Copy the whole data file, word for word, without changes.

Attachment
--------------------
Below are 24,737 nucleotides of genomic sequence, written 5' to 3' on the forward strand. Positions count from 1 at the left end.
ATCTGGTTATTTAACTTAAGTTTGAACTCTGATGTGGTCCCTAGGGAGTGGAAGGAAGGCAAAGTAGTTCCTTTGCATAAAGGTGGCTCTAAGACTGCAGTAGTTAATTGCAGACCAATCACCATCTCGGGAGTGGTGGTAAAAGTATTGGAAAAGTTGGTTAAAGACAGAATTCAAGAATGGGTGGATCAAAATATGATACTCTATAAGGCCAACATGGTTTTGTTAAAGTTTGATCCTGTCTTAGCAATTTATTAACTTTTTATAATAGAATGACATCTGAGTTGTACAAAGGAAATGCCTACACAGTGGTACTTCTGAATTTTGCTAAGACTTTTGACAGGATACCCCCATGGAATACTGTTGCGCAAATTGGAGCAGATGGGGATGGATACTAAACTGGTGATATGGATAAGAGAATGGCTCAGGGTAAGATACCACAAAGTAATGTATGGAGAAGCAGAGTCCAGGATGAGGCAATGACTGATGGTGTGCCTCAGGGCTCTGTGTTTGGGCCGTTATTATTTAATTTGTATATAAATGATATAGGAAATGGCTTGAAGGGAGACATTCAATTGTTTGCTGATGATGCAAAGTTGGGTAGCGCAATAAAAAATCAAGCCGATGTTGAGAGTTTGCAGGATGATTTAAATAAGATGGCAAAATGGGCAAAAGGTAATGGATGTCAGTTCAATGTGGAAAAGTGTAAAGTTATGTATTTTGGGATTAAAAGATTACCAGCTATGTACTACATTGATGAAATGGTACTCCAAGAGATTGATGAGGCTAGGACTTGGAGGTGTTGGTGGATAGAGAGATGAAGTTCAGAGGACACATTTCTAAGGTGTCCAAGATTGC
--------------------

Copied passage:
Below are 24,737 nucleotides of genomic sequence, written 5' to 3' on the forward strand. Positions count from 1 at the left end.
ATCTGGTTATTTAACTTAAGTTTGAACTCTGATGTGGTCCCTAGGGAGTGGAAGGAAGGCAAAGTAGTTCCTTTGCATAAAGGTGGCTCTAAGACTGCAGTAGTTAATTGCAGACCAATCACCATCTCGGGAGTGGTGGTAAAAGTATTGGAAAAGTTGGTTAAAGACAGAATTCAAGAATGGGTGGATCAAAATATGATACTCTATAAGGCCAACATGGTTTTGTTAAAGTTTGATCCTGTCTTAGCAATTTATTAACTTTTTATAATAGAATGACATCTGAGTTGTACAAAGGAAATGCCTACACAGTGGTACTTCTGAATTTTGCTAAGACTTTTGACAGGATACCCCCATGGAATACTGTTGCGCAAATTGGAGCAGATGGGGATGGATACTAAACTGGTGATATGGATAAGAGAATGGCTCAGGGTAAGATACCACAAAGTAATGTATGGAGAAGCAGAGTCCAGGATGAGGCAATGACTGATGGTGTGCCTCAGGGCTCTGTGTTTGGGCCGTTATTATTTAATTTGTATATAAATGATATAGGAAATGGCTTGAAGGGAGACATTCAATTGTTTGCTGATGATGCAAAGTTGGGTAGCGCAATAAAAAATCAAGCCGATGTTGAGAGTTTGCAGGATGATTTAAATAAGATGGCAAAATGGGCAAAAGGTAATGGATGTCAGTTCAATGTGGAAAAGTGTAAAGTTATGTATTTTGGGATTAAAAGATTACCAGCTATGTACTACATTGATGAAATGGTACTCCAAGAGATTGATGAGGCTAGGACTTGGAGGTGTTGGTGGATAGAGAGATGAAGTTCAGAGGACACATTTCTAAGGTGTCCAAGATTGC